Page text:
Whose fuel-price hike is it anyway?

A rise in price of petrol by itself will have a negative impact on the economy and the environment unless it is followed by an immediate hike in diesel prices as well, writes Anjor Bhaskar

It is a moment for all those who have been fighting for equity and justice in India's fuel policy. The rise in petrol prices is but a courageous step in the face of a declining rupee and rising crude prices globally.

The price hike could have been delayed, but then who would have paid for the huge subsidy? The only wise and just course was to allow oil-marketing companies to follow market forces and increase petrol prices.

And, by criticising the government for the hike, for whom is the opposition really fighting? It claims to be championing the interests of the masses. But those who are affected by the hike are the well off who own vehicles.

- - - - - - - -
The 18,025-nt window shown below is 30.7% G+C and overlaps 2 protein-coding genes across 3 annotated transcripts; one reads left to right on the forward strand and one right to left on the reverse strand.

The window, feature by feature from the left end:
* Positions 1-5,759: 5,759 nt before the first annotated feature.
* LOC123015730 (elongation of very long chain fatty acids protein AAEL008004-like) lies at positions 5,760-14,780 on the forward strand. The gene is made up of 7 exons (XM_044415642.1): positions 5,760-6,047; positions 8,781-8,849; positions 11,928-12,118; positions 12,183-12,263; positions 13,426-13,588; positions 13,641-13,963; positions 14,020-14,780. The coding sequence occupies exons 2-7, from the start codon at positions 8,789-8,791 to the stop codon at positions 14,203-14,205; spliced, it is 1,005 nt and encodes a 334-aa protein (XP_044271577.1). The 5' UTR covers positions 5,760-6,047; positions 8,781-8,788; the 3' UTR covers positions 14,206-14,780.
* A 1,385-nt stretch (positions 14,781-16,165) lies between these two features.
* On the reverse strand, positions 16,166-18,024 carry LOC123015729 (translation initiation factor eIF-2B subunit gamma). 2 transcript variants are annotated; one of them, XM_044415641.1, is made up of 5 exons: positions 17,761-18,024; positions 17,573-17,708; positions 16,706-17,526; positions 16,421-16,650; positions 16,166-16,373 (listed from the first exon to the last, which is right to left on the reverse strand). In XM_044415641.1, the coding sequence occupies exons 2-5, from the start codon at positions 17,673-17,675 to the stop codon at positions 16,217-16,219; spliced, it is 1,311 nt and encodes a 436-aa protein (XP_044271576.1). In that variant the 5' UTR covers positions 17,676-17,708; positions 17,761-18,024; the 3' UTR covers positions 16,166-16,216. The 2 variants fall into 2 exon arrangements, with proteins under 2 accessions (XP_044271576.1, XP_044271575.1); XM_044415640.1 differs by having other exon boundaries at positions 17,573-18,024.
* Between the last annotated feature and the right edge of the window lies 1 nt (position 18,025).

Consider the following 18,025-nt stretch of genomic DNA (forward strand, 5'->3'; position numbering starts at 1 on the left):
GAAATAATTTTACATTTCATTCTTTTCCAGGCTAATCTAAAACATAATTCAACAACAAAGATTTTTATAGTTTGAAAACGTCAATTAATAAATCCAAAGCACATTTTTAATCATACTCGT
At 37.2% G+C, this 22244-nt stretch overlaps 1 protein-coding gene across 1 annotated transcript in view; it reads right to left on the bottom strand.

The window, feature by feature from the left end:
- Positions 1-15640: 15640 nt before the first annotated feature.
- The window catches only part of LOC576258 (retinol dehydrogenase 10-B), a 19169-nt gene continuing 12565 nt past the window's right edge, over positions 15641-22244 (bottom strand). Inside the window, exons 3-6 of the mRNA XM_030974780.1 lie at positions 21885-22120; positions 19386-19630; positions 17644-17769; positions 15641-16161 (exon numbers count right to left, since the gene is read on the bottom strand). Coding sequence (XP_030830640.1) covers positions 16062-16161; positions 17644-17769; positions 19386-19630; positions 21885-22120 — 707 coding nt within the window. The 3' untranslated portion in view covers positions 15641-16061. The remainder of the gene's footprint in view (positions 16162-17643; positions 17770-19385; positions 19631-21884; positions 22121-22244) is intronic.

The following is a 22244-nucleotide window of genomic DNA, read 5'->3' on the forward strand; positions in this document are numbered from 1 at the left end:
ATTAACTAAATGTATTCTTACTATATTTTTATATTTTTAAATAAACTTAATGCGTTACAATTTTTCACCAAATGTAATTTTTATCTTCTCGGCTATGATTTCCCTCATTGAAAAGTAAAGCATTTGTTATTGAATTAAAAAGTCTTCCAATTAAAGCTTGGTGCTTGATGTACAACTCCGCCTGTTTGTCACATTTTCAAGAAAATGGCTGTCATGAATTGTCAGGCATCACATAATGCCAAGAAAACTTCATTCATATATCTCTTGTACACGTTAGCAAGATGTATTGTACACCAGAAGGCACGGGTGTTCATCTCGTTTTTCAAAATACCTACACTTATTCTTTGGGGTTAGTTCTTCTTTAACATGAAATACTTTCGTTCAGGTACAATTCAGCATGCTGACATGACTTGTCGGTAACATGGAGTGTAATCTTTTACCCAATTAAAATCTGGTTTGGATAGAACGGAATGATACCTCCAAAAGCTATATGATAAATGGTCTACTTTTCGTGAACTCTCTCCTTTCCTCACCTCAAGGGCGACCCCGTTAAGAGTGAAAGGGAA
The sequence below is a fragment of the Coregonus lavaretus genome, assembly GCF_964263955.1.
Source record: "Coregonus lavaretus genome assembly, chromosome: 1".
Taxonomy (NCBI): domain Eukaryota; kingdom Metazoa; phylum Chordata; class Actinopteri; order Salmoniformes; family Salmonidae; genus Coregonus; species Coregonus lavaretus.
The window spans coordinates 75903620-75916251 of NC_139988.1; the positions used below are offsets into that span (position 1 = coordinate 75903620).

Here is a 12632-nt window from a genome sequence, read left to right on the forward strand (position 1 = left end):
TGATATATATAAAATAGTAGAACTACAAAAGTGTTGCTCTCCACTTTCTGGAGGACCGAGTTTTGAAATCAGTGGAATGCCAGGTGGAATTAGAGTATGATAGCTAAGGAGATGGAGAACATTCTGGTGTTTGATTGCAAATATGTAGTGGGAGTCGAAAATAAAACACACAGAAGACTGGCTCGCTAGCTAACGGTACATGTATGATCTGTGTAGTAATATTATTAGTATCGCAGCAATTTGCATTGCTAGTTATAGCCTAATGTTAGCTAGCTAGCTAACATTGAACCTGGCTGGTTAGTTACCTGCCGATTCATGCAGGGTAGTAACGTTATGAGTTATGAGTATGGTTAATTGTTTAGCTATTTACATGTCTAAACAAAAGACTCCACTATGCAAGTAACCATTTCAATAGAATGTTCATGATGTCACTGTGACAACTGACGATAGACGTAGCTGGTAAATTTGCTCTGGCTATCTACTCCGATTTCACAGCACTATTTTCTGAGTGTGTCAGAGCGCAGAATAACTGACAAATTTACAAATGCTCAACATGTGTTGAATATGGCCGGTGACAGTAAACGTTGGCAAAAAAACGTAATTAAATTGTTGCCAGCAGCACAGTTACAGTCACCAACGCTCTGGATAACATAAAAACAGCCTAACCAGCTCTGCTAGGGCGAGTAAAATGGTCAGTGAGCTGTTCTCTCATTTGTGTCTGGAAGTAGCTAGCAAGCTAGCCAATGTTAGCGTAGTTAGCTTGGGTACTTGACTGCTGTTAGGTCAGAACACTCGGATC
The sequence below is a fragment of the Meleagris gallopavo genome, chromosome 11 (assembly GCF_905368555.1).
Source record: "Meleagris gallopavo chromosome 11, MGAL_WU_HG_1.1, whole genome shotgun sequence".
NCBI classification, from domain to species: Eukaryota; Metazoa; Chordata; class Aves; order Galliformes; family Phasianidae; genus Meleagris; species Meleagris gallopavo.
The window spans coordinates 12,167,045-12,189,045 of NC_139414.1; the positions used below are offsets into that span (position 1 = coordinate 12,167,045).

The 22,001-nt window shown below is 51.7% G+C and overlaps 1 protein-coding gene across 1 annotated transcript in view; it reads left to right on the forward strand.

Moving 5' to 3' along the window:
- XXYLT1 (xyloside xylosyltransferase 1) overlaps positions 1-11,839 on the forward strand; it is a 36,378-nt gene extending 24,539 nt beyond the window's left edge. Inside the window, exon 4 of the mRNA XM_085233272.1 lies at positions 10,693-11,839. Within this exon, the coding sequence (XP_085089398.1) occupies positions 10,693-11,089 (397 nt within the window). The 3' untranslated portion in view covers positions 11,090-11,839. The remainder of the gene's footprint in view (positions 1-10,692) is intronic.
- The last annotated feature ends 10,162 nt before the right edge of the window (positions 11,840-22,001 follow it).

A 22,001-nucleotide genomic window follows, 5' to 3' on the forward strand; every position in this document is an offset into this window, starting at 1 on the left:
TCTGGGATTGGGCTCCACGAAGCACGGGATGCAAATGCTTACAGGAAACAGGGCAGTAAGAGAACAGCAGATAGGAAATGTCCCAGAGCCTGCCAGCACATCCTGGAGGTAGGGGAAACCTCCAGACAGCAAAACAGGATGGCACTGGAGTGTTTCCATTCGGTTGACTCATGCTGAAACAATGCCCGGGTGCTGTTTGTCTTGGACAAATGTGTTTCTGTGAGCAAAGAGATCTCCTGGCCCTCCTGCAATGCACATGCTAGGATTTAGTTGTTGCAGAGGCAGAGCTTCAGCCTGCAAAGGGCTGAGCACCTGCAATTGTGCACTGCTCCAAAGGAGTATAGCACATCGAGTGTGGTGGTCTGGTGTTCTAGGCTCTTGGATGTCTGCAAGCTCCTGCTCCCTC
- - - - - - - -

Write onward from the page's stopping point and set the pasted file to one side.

The real masses are the majority of Indians who do not own their own vehicles, but use public transport, walk or cycle to their destinations each day. It is this majority that suffers from the pollution and congestion caused by the rising number of private vehicles. Justice, fairness and equity demanded that the vehicle owners pay up for the comfort of their travel out of their own pockets and not out of the public exchequer.

In their knee-jerk reaction, opposition parties and the media have ended up putting out the fallacy that the fuel-price hike will lead to inflation and will hurt 'aam admi'. Well, the truth is that a rise in petrol prices will have a close to zero impact on inflation since petrol is used only for personal travel and not for transport of goods. Its weightage in the consumer and wholesale price indices is marginal.

Further, 'aam admi' travels by buses, shared auto rickshaws, cycle rickshaws, trains, bicycles and on foot and therefore do not depend on petrol much. However, 'aam admi' will certainly be hurt if the money he pays as direct and indirect taxes is used to subsidise petrol that is consumed by the better off.